More farmers and self-employed workers will be eligible for universal credit during the coronavirus pandemic.
As part of the response to tackle the virus, the government is temporarily removing the minimum income floor from universal credit, which is a means-tested benefit.
The minimum income floor takes into account how much a person would normally expect to earn in a month, when calculating entitlement to universal credit.
During the coronavirus outbreak, new claimants will not need to attend the job centre to demonstrate gainful employment.
The allowance is set to increase on 6 April, with a claimant over 25 seeing an increase from £317.82 to £409.89/month.
The Self-Employment Income Support Scheme will be treated as earnings, so the universal credit payment will be adjusted to account for this income.
Universal credit is a payment to help with living costs for those in the UK on low income or out of work.
Claimants must be 18 or over (there are some exceptions) and under the state pension age (or their partner is), and have £16,000 or less in savings (between them and their partner).
How to apply
Universal credit applications can be made online. Applicants need to provide:
- Proof of identity
- Contact details
- National Insurance number
- Proof of nationality
- Housing details
- Details of anyone else who lives with you
- Employer details (if applicable)
- Details of any income, including other benefits
- Details of any savings, investment or capital you or your partner have
- Health information
- Details of the account payments will go into; which must be a current account in the applicant’s name
Those eligible may need to phone the universal credit helpline to book an interview with a work coach.
However, currently claimants are reporting difficulty with using this helpline due to the increase in demand.
Rachel Coates, tax manager at accountant Dodd & Co, said claims for universal credit increased by 832% after the chancellor’s announcement, from an average of 9,751 a day to 105,678 a day.
“I spoke to one person who had tried to ring more than 180 times and still had not managed to speak to someone,” she said. “The telephone lines are either continuously engaged or, if you do manage to get through, you can be on hold for up to four hours and even then occasionally you can simply be cut off mid-call.”
Instead, many new claimants are recommending leaving contact details on the online journal available on the universal credit account and asking for a call back.
Once the initial application has been completed, an appointment must be made with a member of the universal credit team to discuss and finalise the claim.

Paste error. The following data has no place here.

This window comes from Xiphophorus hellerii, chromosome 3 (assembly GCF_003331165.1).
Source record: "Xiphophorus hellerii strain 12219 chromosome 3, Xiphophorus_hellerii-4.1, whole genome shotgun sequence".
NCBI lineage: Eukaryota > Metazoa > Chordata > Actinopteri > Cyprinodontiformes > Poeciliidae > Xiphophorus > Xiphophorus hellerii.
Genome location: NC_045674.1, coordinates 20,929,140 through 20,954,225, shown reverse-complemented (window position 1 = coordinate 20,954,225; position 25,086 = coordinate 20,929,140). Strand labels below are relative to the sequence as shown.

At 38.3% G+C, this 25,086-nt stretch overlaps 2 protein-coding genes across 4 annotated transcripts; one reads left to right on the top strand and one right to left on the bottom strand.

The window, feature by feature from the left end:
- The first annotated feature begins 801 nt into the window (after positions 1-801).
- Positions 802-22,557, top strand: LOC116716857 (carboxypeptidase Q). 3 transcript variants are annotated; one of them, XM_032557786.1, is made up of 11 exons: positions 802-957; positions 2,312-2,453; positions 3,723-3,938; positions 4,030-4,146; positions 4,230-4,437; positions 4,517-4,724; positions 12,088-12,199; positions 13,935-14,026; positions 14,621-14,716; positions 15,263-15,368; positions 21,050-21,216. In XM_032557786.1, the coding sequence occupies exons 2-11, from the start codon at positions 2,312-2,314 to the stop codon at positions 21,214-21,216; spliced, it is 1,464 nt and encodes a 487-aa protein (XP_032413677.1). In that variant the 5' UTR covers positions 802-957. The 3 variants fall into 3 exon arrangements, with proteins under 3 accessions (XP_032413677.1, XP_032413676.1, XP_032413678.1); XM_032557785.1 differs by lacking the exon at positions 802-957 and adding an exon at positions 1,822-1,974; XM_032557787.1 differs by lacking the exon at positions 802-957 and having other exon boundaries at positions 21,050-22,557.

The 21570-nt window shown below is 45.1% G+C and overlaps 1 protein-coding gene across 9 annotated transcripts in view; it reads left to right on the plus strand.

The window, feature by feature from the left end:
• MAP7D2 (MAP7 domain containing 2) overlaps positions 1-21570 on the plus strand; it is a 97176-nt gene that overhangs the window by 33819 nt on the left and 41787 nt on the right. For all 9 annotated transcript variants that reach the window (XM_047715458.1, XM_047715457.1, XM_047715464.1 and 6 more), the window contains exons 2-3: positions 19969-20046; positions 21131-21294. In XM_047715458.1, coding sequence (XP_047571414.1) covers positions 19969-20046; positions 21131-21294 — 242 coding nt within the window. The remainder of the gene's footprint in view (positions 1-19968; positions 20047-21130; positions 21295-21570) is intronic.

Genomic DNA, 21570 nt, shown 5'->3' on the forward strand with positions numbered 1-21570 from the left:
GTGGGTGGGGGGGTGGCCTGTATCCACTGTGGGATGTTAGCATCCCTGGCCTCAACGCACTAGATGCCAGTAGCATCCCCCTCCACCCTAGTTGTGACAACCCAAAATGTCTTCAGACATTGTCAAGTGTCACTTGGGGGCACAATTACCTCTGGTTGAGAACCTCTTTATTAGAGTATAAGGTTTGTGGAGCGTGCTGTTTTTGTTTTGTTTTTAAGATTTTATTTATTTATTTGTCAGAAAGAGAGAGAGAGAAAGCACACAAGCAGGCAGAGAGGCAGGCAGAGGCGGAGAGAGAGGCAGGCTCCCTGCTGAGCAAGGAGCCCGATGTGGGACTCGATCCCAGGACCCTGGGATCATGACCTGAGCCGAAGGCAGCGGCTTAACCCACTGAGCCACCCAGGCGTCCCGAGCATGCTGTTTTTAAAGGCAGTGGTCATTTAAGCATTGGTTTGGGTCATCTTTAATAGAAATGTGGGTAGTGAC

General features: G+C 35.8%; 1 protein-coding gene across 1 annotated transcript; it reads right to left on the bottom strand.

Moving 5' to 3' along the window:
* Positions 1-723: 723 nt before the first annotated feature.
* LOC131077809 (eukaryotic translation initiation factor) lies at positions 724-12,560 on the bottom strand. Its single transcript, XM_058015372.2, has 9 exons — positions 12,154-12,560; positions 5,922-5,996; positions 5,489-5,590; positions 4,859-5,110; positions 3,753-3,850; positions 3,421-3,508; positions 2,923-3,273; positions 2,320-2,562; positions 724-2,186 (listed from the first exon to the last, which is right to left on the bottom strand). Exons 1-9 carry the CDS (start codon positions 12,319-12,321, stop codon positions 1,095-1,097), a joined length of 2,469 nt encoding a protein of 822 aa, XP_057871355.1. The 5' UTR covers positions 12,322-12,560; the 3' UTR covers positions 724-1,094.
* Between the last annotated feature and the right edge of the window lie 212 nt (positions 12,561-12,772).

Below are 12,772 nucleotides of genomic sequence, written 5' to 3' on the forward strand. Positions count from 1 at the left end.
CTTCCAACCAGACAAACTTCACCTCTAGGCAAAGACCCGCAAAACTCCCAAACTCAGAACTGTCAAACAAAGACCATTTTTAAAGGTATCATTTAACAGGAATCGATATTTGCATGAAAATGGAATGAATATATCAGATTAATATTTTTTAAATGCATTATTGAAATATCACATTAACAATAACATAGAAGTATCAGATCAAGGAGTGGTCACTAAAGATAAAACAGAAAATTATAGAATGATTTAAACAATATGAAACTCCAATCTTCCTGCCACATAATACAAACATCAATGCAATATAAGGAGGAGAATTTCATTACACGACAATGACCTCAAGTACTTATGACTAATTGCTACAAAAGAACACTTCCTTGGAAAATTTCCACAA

Again, as getting through on the phone is proving tricky, Ms Coates said the recommended advice is to leave a note in the online journal for the team to call to book an appointment or simply to arrange it and put the details in the journal.
How payments are made
Universal credit is a single payment made monthly. You can requests to have this paid more frequently, if necessary.
The money is normally paid directly into an account in your name, such as a bank, building society or credit union account.
It generally takes about five weeks for the first payment to be made. If this is too long to wait, it may be possible to get an advance.
“Using your universal credit account, you can request an advance payment, which will be paid to you within a week to help you pay bills at this difficult time,” said Ms Coates.
“You will need to pay the advance back, but not until after your monthly payments commence, so it can help with cashflow in the short term.”
Those already receiving child or working tax credits cannot also receive universal credit payments, so claimants should check which system works best for them, said Ms Coates.
An online benefit calculator can be used to check how much universal credit a claimant is eligible for, without actually applying.
“You then need to carefully check this against the amount you are receiving under the tax credits system,” she said.
“If you apply for universal credit, your tax credits claim will cease and it will not be possible to reapply.”
To make a claim for universal credit, you (and your partner) must have no more than £16,000 in savings. Savings are defined as bank or building society accounts, stocks and shares, premium bonds, national savings certificates, and most properties that you own but do not live in, such as rental properties and holiday lets.
Once you have successfully applied, Ms Coates advises you regularly log in to your account to check for an update from the universal credit team and add your own comments and questions.
You can contact universal credit:
- Through your online account
- By calling the universal credit helpline
Universal credit helpline: 0800 328 5644
Textphone: 0800 328 1344
NGT text relay: If you cannot hear or speak on the phone: 18001 then 0800 328 5644
Welsh language: 0800 328 1744
Available: Monday to Friday, 8am to 6pm